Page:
Secrets from a Home Handyman

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Jeff Eckes

Subject: Handyman do's and don'ts

A few suggestions from a 'handyman' who has been doing this for 40 years:

ASK you handyman/contractor if you should buy the materials. We have many things on hand and many times can buy it for less than you can. Also, in our company we also have a rule that we were forced to instituted after YEARS of practice; we don't allow clients to buy materials without signing an agreement that if those materials are defective, don't fit or for any other reason can't be used when we arrive, they must pay a days wages for my crew that was scheduled to do the work. We have had FAR too many items with missing pieces, broken in box or any number of other things and I've literally had to pay a crew to sweep floors for a day because of faulty materials, at my cost, when this has happened in the past.

When we buy materials, we check all of these things. If we screw up after that, WE cover the cost for blown schedules. We do charge a fee to handle these products, which varies with job size and is disclosed in advance and in detailed billing statements. Honestly, can you even organize all the materials we would need for a kitchen remodel? Or even a bath remodel? We do it every day and even we run into problems sometimes. Sure, buy your curtains, or your appliances, choose your paint, but leave buying the paint (big box store paint is pretty terrible, if you didn't know) and flooring and cabinets to the contractor. You'll thank yourself in the end.

To expect a contractor/handyman to not purchase his materials and then deal with any deficiencies that might arise with no fee, or to not charge for the time and expense of organizing and procuring those materials is in many ways short sighted and might preclude you from working with real, experienced professionals that KNOW this process is challenging, has costs and honestly incorporates them into a project's costs.

In the end, a true professional that understands these issues and deals with then openly and honestly will actually save you time, money and most of all aggravation in the long run.

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I second the original question (still unanswered). Speaking as someone who logged in today to try to find an attorney, I see this category as one that's exactly what I have my Angie's List membership for:

1. It's important that I find a good one
2. I'm not an expert enough to know myself who is a good one
3. The industry is full of advertisements and misinformation
4. I wish I knew what experiences other people have had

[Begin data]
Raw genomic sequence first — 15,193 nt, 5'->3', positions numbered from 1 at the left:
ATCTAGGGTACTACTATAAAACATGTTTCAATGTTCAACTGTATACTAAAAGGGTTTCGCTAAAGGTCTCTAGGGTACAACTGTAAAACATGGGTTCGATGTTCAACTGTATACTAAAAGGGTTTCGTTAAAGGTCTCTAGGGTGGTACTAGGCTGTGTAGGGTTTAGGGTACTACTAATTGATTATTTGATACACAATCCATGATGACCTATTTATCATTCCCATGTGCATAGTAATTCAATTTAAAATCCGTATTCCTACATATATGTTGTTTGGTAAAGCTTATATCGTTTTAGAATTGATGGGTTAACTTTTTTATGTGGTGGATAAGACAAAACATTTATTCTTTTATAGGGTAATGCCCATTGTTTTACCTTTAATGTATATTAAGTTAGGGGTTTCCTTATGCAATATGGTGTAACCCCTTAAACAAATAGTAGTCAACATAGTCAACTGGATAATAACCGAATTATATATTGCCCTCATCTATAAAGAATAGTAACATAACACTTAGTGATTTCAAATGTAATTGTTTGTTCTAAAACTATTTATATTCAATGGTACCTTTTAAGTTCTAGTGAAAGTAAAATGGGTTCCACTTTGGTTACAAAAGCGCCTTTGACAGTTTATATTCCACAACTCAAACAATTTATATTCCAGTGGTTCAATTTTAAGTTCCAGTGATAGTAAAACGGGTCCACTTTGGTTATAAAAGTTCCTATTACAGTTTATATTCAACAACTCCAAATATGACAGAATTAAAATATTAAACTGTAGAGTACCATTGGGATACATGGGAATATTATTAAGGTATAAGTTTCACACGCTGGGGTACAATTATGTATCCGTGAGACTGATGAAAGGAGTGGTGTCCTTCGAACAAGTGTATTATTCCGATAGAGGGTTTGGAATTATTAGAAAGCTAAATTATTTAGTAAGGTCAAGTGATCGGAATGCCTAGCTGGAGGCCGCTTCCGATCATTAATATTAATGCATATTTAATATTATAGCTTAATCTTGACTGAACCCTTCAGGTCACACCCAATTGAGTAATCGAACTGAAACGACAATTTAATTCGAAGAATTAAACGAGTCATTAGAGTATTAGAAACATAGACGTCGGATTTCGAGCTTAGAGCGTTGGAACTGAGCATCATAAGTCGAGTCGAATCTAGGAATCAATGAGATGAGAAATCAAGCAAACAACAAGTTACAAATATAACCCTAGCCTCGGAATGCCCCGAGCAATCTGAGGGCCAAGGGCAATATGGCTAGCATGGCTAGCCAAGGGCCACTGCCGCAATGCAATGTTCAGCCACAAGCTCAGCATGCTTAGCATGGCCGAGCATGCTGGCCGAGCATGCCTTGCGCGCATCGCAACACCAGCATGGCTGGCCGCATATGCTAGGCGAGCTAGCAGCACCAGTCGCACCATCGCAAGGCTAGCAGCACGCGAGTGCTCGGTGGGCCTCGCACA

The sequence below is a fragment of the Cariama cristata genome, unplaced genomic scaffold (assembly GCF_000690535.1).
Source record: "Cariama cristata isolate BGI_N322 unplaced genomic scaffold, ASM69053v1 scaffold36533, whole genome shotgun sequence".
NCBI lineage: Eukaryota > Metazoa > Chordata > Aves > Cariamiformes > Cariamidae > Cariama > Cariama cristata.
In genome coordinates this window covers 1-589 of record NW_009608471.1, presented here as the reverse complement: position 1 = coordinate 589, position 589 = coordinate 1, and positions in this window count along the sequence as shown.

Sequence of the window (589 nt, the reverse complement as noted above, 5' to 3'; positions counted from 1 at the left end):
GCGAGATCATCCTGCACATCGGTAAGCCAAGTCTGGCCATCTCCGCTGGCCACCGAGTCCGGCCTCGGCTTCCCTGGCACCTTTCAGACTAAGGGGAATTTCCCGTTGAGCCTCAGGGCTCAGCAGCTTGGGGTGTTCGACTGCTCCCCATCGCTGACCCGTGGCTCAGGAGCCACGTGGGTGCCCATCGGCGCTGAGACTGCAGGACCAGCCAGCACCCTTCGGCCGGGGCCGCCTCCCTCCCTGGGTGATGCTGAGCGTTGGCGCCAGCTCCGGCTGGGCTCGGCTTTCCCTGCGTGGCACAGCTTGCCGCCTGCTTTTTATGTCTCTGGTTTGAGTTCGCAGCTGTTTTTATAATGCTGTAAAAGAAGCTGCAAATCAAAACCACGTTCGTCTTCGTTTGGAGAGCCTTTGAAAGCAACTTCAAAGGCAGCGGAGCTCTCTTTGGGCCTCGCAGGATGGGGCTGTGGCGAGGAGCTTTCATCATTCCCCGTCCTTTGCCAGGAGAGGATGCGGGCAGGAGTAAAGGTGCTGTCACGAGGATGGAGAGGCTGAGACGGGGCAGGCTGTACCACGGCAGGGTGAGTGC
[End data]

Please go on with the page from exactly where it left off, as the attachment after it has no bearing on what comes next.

I don't care about lawns--I planted mine in clover and don't have to mow it. When I do need to mow I use a rotary Fiskars mower, which is great--or a scythe. That's right--a scythe (the European type, which is smaller, and it's very good exercise). Gas-powered mowers, chemical fertilizers and weed killers--all nasty stuff that gets into everyone's air, soil, and water. I'm sure my neighbor doesn't like my wildflowers, semi-wild pockets of fruit bushes, and unmown areas and yes, dandelions (I have 10 acres) but that's too bad. It's better habitat for wildlife, especially the pollinators on which our food supply depends. I think this obsession with the Great American Lawn is a waste of time and resources. Plant some food instead.

I'm not sure Angie et. al. want you to have a complete answer to this question. By re-subscribing at the Indiana State Fair in 2012, I think I paid $20.00 per year for a multi- year subscription. Maybe even less. At the other extreme--and I hope my memory isn't faulty about this--I think the price, for my area, for ONE year was an outrageous $70.00. And they debited me automatically without warning. I had to opt out of that automatic charge. I like Angie's List, but if some of the companies they monitor behaved the way they do in this respect, they'd be on some sort of Pages of Unhappiness. I'll be interested to see if this comment gets published or censored out of existence.

That's very difficult to answer without seeing the house. As one poster said, the prep is the most important part. On newer homes that don't have a lot of peeling paint, the prep can be very minimal even as low as a couple or a few hundred dollars for the prep labor.

On a 100 year old home with 12 coats of peeling paint on it, then the prep costs can be very high and can easily exceed 50% of the job's labor cost.

A 2100 sq ft two story home could easily cost $1000 just for the labor to prep for the paint job. That number could climb too. Throw in lots of caullking  or window glazing, and you could be talking a couple or a few hundred dollars more for labor.

Painting that home with one coat of paint and a different color on the trim could run roughly $1000 or more just for labor. Add a second coat  and that could cost close to another $1000 for labor.

For paint, you may need 20 gallons of paint. You can pay from $30-$70 for a gallon of good quality exterior paint. The manufacturer of the paint should be specified in any painting contract. Otherwise, the contractor could bid at a Sherwin-Williams $60 per gallon paint and then paint the house with $35 Valspar and pocket the difference. $25 dollars per gallon times 20 gallons? That's a pretty penny too.

That was the long answer to your question. The short answer is $2000 to $4000 and up, depending upon the amount of prep, the number of coats, the amount of trim, and the paint used.